When I visit my dad, retirement is a topic that often comes up. He’s in his mid-sixties, runs the business founded by my grandparents, and works harder than anyone else I know. As he considers selling his business, he also talks about setting the business on a slightly different path: going on social media.
I love my old man. He could rewire your entire home. But new-fangled technology is not his strong suit. He got his first cell phone maybe four or five years ago, a burner, and only because my stepmom strong-armed him into it. And I don’t think he turns it on much, because I can never seem to get a hold of him.
Still, he understands the value of having the family business on social media.
He explained that if the store (that’s what we call it in our family, “the store”) isn’t on social media when he sells it, then it’s going to be worth less. As in less dollars. The new owner would have to invest time and money into the store’s online platform, something that a lot of business owners want these days. The more money a new owner has to spend on the store, the less money they will want to pay for it. But if the work is already done for them, then it will be worth more, in dollars.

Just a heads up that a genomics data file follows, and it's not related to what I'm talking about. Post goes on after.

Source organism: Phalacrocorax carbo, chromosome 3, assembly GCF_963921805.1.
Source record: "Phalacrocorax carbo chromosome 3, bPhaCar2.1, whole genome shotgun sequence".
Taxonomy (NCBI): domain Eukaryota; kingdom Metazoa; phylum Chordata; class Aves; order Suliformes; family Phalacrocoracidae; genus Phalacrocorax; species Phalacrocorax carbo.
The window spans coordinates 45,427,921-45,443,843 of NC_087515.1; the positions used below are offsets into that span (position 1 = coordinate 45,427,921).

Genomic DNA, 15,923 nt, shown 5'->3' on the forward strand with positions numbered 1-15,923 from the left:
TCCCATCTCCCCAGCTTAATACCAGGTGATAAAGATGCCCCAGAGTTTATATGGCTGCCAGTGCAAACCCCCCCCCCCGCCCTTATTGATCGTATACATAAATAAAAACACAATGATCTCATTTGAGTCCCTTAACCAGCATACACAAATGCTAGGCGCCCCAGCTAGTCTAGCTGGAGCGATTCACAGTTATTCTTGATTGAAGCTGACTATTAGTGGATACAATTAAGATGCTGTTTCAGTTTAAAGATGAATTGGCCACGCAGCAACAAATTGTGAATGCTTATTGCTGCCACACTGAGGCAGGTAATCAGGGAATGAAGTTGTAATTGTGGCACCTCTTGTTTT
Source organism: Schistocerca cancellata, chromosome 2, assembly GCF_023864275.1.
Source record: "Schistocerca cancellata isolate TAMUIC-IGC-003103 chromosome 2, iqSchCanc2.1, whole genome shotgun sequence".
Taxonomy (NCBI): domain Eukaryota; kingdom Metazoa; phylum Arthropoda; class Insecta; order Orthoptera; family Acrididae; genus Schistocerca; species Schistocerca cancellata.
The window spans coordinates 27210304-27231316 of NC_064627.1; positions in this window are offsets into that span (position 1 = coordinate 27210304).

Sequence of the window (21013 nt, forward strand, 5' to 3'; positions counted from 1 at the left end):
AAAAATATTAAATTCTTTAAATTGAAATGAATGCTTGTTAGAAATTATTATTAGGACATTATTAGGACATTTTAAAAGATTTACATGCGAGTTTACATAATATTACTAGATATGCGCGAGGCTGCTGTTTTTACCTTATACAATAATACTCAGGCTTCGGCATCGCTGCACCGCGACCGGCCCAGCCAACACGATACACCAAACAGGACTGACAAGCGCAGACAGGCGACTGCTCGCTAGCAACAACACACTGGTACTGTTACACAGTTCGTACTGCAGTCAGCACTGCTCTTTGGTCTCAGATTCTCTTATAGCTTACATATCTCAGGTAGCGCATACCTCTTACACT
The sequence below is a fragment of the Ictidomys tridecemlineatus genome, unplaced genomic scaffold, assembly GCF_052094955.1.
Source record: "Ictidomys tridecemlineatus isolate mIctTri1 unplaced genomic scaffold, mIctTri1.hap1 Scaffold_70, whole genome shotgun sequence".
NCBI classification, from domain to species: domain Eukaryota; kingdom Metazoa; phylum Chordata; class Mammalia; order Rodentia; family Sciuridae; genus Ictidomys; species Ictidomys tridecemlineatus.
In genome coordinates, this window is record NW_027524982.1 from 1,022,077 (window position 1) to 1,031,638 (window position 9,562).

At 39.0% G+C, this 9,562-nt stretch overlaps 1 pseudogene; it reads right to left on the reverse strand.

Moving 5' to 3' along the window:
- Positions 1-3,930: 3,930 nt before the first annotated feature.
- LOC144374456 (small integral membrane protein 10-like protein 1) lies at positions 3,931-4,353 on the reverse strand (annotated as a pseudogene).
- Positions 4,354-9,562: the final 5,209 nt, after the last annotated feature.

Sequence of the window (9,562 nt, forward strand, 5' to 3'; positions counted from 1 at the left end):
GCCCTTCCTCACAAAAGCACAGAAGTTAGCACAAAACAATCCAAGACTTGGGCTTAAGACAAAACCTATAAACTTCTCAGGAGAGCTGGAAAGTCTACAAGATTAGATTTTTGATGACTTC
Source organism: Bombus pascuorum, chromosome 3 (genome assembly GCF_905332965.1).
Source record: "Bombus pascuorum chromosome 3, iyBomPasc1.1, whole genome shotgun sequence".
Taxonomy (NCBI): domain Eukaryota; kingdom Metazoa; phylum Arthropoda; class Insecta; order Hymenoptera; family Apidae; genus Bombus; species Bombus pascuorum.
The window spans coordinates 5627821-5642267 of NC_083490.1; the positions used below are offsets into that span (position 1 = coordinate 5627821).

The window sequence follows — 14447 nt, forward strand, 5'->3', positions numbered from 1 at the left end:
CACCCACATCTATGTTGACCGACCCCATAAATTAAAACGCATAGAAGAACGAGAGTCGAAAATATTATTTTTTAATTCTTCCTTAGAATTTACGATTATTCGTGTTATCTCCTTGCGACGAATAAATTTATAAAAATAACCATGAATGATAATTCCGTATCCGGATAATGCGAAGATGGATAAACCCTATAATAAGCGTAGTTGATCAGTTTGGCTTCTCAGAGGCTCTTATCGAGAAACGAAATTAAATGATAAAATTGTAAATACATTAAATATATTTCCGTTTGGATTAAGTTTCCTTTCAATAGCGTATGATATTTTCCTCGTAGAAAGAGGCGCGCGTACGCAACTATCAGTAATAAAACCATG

Here’s a guy who’s not crazy about social media, the Internet, and technology in general, and even he gets it.
Selling light fixtures and selling books isn’t all that different.
In some online writing communities that I follow, the subject of author platforms often comes up. Whether or not an author has an online platform, the whole thing can feel pretty intimidating to them. Most of us (including myself) didn’t get into this writing thing
When I attended Ooligan Press’ Write to Publish Conference earlier this year, this lesson became ever more poignant. The subject of online platforms invariably came up in some of the panels, and I heard the same thing over and over again: no matter who you are, what your genre, an online platform is valuable. It’s not just for self-published authors, either. This is especially true for authors publishing through traditional means.
1. You’re doing the legwork for the publisher. Sure, some will help you out with marketing your book, but it will help them out a lot more if you already have a following.
Online platforms are no small thing. They take time, money, creative energy, resources, strategy, and a fuck-up here and the valuable lessons that come with them. If you’ve done the legwork and have the system already in place, that’s less work your publisher has to do, making you a bit more valuable.
2. Testing the market. This is something I heard repeatedly at the Write to Publish Conference. Even with a mere 500 followers, that’s 500 people who know your name and buy into your message. Not all of them will buy your book, but some might. That’s 500 people that you and your publish don’t have to hustle when you’re book comes out.
3. Visibility. Your name and your work is out there. (This wasn’t at Write to Publish. It’s my own thing, but there it is). A hundred people who know your name is better than zero people who know your name.
In my post next Tuesday, I’ll share some guidelines I go by for building my platform that will help you be authentic and prevent you from going batshit crazy.